Beer And Sex Won’t Cut It This Time

Should there be lifetime bans for cheating athletes?

So a few months have passed since the IAAF World Championships 100m final where pantomime villain Justin Gatlin stole the world crown from Usain Bolt. Gatlin was booed in London after winning gold for his previous bans from the sport after failing 2 drug tests. Only 4 months later and Gatlin is back in the news, caught up in another drug scandal!

The World Championships, held in London earlier this year was the last hurrah for sprint and sporting legend Usain Bolt.

The track star did not bow out of the sport the way that he and his millions of fans across the world would have hoped, with a third place finish in the 100m final, losing out to Justin Gatlin and Christian Coleman, who took first and second. He then pulled up short in the 4x100m relay with a hamstring injury. It was a tough couple of days for Bolt, and certainly a far stretch from the dream ending that so many (myself included) were hoping for.

On the contrary, it was a dream event for Justin Gatlin who took the top spot in the 100m final, beating Bolt with a time of 9.92 seconds, picking up a silver medal in the 4x100m relay and sticking it to his critics. Gatlin’s success brought loud jeers from the crowd with displeasure over the champions passed drug usage. Gatlins victory was labelled as the worst possible result for athletics and once again sparked rows over lifetime bans for athletes caught using a banned substances.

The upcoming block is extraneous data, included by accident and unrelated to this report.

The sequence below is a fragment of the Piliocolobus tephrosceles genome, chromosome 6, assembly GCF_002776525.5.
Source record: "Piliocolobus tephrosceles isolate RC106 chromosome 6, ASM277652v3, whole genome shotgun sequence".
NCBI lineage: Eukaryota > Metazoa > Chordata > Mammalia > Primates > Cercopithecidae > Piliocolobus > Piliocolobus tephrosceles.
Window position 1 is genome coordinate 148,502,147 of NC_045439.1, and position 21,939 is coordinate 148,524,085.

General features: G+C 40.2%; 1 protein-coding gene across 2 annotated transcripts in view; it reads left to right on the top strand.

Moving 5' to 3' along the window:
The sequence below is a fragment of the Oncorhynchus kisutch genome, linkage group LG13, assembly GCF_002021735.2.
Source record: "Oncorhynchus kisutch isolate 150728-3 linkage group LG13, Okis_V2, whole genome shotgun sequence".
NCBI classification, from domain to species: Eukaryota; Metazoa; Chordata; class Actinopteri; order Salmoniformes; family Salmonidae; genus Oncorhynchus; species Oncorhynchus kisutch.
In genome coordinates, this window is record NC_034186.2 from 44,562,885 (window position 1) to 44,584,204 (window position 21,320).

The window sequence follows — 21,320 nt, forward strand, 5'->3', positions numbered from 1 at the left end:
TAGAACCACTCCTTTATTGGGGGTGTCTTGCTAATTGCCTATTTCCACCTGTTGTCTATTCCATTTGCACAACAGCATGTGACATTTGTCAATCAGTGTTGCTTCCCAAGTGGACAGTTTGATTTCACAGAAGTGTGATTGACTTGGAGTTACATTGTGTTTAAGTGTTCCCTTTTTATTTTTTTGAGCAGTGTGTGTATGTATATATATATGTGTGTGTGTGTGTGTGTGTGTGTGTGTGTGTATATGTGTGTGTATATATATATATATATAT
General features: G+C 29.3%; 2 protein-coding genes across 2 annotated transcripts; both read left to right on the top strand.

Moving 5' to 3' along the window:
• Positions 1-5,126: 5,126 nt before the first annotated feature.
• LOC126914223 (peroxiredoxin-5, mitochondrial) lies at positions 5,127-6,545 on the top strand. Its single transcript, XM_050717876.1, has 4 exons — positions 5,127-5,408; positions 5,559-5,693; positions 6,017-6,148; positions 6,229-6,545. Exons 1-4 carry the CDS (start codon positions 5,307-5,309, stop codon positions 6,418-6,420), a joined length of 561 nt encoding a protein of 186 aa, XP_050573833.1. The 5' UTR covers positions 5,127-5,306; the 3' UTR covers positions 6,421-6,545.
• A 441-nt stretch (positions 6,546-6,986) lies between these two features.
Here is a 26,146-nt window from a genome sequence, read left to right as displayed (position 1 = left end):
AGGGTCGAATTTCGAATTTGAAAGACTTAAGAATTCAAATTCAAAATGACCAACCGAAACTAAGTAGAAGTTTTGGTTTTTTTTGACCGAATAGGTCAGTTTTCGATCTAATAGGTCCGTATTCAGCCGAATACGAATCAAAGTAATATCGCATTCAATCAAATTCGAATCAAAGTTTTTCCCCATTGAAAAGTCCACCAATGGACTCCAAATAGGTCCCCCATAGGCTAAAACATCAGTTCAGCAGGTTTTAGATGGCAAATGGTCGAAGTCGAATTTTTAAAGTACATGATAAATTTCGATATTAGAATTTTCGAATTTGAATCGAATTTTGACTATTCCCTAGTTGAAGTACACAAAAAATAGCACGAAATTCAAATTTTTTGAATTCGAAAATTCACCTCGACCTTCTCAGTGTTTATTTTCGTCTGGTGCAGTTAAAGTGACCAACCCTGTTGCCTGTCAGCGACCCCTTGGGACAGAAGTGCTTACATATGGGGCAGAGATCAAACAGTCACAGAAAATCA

What’s going on now?

Now Gatlin is back in familiar territory as he and his team are being investigated, after certain members of his team were apparently found to be offering a supply of performance enhancing drugs. Gatlins past coach Robert Wagner was caught on tape by undercover reporters, and is now implicated in an undercover doping investigation. During the investigation, both Dennis Mitchell (Gatlins current coach) and Gatlins names popped up as an administrator and user of a banned substance.

The investigators posed as representatives from a company producing an upcoming film about athletics and wanted advice for the lead role. Apparently Gatlins team were caught not only advising them to give the fictional actor performancing enhancing drugs, but also how to obtain them and how to avoid being detected. They even offered to distribute the drug via a doctor in Austria for a sum of $250,000 (£187,000).